EDMOND — When you hear about Jewish-Muslim relations, initially one thinks about politics. It is unfortunate that the media often focuses on divisive stories between Jews and Muslims instead of stories where people of both faiths can come together as they do so often locally.
There are other stories that need to be told. For example, the Northern Virginia Hebrew Congregation that hosted Muslims for their weekly Friday prayers and conducts Jewish services on Saturdays for the Sabbath. The lack of coverage of stories like this in the mainstream media is contributing to the widening gap between Judaism and Islam. I think we should try to bridge this gap in hopes of establishing common ground between these two Abrahamic faiths.
Muslims, Jews and Christians lived in peace for centuries in Spain before the Spanish Inquisition and in the Middle East before European colonialism. Muslims respect both Jews and Christians as “People of the Book,” as mentioned in the Holy Qur’an.
Muslims and Jews share a similar religious outlook or concept of the Creator, jurisprudence, religious structure and practice. Muslims and Jews are both very strict monotheists, believing in the absolute oneness of God, who is the Creator of the universe and everything in it. In Islam, God is the same as the God of Jews and Christians. Muslims prefer to use the Arabic word for God, Allah, because it is linguistically unique, as it has no plural (gods) or gender (goddess) as it does in English. In the Islamic tradition, all prophets, including Moses and Muhammad, are brothers in faith.
The jurisprudence of both Islam and Judaism are similar, as there are religious laws that govern both the religious and daily affairs of its adherents. This includes everything from criminal justice and business ethics to family and politics. The guiding principles of each faith are rooted in the Ten Commandments, which are respected by Jews, Christians and Muslims.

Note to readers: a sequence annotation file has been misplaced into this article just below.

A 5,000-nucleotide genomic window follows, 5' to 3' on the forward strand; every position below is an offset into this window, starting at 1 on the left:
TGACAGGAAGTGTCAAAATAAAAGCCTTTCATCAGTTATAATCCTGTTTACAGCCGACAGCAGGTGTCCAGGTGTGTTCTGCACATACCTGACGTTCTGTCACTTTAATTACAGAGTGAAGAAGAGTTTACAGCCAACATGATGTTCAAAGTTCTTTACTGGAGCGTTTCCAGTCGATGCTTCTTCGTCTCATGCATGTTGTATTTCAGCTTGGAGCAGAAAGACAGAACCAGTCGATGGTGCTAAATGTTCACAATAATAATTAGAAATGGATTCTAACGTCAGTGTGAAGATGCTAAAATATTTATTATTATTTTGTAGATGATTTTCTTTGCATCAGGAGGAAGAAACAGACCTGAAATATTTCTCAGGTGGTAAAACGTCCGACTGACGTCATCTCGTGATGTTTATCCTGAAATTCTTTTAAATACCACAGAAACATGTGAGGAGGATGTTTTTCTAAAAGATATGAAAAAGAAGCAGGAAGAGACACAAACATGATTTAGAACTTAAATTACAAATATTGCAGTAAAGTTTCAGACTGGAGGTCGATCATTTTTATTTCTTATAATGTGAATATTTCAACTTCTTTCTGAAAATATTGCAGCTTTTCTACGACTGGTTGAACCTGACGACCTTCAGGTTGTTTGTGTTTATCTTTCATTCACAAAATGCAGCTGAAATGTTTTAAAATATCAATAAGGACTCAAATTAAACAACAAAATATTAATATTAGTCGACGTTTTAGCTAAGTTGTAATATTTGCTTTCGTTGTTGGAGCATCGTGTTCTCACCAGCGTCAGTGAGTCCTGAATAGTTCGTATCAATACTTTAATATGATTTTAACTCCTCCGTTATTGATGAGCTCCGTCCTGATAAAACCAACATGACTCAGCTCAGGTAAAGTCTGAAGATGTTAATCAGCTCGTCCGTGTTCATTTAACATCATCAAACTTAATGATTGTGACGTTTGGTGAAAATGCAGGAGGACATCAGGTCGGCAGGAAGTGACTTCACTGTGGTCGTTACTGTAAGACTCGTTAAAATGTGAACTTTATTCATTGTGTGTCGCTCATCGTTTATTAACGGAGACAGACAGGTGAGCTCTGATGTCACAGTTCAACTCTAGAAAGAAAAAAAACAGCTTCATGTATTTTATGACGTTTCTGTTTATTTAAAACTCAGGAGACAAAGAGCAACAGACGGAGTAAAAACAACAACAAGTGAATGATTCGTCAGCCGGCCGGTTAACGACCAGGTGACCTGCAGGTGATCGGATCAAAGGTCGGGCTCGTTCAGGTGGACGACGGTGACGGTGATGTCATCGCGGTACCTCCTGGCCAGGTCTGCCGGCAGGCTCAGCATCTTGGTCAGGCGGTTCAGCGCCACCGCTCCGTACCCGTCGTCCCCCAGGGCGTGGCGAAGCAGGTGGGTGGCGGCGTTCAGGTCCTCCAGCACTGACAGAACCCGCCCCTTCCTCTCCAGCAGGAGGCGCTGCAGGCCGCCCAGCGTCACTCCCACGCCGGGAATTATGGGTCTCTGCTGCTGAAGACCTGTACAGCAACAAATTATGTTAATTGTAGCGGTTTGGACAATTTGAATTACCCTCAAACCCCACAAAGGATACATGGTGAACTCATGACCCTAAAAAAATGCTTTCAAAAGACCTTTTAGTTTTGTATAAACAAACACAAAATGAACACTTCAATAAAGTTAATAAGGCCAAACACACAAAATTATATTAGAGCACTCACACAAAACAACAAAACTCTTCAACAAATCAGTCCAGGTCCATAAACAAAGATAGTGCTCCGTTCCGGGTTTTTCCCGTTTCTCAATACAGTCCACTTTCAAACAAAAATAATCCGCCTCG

Both religious communities share practices of daily prayers, giving of charity, fasting and dietary regulations. It is widely known that Muslims fast during the holy month of Ramadan, abstaining from food, drink and sensual pleasures from dawn to dusk, but Jews also fast on a number of occasions, one of which is on Yom Kippur.
Jews and Muslims can break bread with one another very easily since the dietary restrictions are almost identical; the Islamic “Halal” and Jewish “Kosher” dietary codes prohibit the consumption of pork, and animals must be slaughtered in a prescribed manner, pronouncing a blessing first.
Both Abrahamic faiths follow the lunar calendar. At the end of this past September, both Jews and Muslims celebrated their very special and historic holidays as they coincided: The end of Ramadan and the beginning of the Jewish New Year, Rosh Hashanah. Muslims see Ramadan as a time for forgiveness, new beginnings and spiritual awakenings on the path to becoming a better person.
I want to encourage my Jewish and Muslim brothers and sisters to explore new beginnings of friendship and mutual understanding, based upon the foundations of faith that unite these two Abrahamic traditions. If that may be difficult for you, consider justice as the call to unite us all.
Anti-Semitism and Islamophobia are diseases which plague our society, but they do not need to. Anti-Semitism is the hatred of Jews. Islamophobia is the unfounded fear of Muslims and Islam. These are derived from a lack of understanding of the two Abrahamic traditions, which we all must reconcile.
Since 9/11, the demonization of the Muslim community has become accepted by a vocal fringe, but should be and is rejected by a majority of Americans. As Americans who believe in the ideals and beliefs of this great nation, and especially religious pluralism, it is our civic duty to ensure that everyone has the right to life, liberty and the pursuit of happiness. Anything short of that is denying the promise of the American Dream.
Muslims, Jews and Christians need to unite against these forms of hatred and ignorance. Let us not forget the reminder from the Holocaust Museum in Washington, D.C., which states, “Thou shalt not be a victim. Thou shalt not be a perpetrator. Above all, thou shalt not be a bystander.”
We all may have our differences, but that does not mean we cannot come together on those issues that unite us all. Christians, Jews and Muslims are descendants in faith of Abraham, but we are all children of Adam.
RAZI HASHMI is an Edmond resident and executive director of the Council on American-Islamic Relations in Oklahoma. He may be reached at firstname.lastname@example.org